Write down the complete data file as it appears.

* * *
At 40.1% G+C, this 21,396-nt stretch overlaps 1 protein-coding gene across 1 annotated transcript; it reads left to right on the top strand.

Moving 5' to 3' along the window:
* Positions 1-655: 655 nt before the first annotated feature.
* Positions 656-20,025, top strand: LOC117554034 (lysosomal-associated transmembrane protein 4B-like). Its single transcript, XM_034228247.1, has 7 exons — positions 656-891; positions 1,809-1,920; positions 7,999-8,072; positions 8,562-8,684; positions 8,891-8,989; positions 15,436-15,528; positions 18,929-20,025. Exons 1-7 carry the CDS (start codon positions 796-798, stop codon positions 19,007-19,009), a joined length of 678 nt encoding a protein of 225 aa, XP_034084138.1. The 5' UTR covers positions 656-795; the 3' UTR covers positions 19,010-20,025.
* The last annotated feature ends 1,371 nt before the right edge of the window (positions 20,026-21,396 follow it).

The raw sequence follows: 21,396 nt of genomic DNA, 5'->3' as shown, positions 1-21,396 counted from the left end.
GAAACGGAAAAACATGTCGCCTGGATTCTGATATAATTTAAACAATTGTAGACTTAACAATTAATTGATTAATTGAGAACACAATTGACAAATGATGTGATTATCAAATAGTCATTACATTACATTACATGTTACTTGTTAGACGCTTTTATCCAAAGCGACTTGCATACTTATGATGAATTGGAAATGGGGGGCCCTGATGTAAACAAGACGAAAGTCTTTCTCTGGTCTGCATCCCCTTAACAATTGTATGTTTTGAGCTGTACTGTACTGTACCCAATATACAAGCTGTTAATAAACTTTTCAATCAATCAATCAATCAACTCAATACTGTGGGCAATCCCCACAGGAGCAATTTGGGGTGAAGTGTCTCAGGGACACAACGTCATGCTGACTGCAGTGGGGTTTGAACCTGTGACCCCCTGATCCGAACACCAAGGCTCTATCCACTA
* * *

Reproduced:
At 40.1% G+C, this 21,396-nt stretch overlaps 1 protein-coding gene across 1 annotated transcript; it reads left to right on the top strand.

Moving 5' to 3' along the window:
* Positions 1-655: 655 nt before the first annotated feature.
* Positions 656-20,025, top strand: LOC117554034 (lysosomal-associated transmembrane protein 4B-like). Its single transcript, XM_034228247.1, has 7 exons — positions 656-891; positions 1,809-1,920; positions 7,999-8,072; positions 8,562-8,684; positions 8,891-8,989; positions 15,436-15,528; positions 18,929-20,025. Exons 1-7 carry the CDS (start codon positions 796-798, stop codon positions 19,007-19,009), a joined length of 678 nt encoding a protein of 225 aa, XP_034084138.1. The 5' UTR covers positions 656-795; the 3' UTR covers positions 19,010-20,025.
* The last annotated feature ends 1,371 nt before the right edge of the window (positions 20,026-21,396 follow it).

The raw sequence follows: 21,396 nt of genomic DNA, 5'->3' as shown, positions 1-21,396 counted from the left end.
GAAACGGAAAAACATGTCGCCTGGATTCTGATATAATTTAAACAATTGTAGACTTAACAATTAATTGATTAATTGAGAACACAATTGACAAATGATGTGATTATCAAATAGTCATTACATTACATTACATGTTACTTGTTAGACGCTTTTATCCAAAGCGACTTGCATACTTATGATGAATTGGAAATGGGGGGCCCTGATGTAAACAAGACGAAAGTCTTTCTCTGGTCTGCATCCCCTTAACAATTGTATGTTTTGAGCTGTACTGTACTGTACCCAATATACAAGCTGTTAATAAACTTTTCAATCAATCAATCAATCAACTCAATACTGTGGGCAATCCCCACAGGAGCAATTTGGGGTGAAGTGTCTCAGGGACACAACGTCATGCTGACTGCAGTGGGGTTTGAACCTGTGACCCCCTGATCCGAACACCAAGGCTCTATCCACTA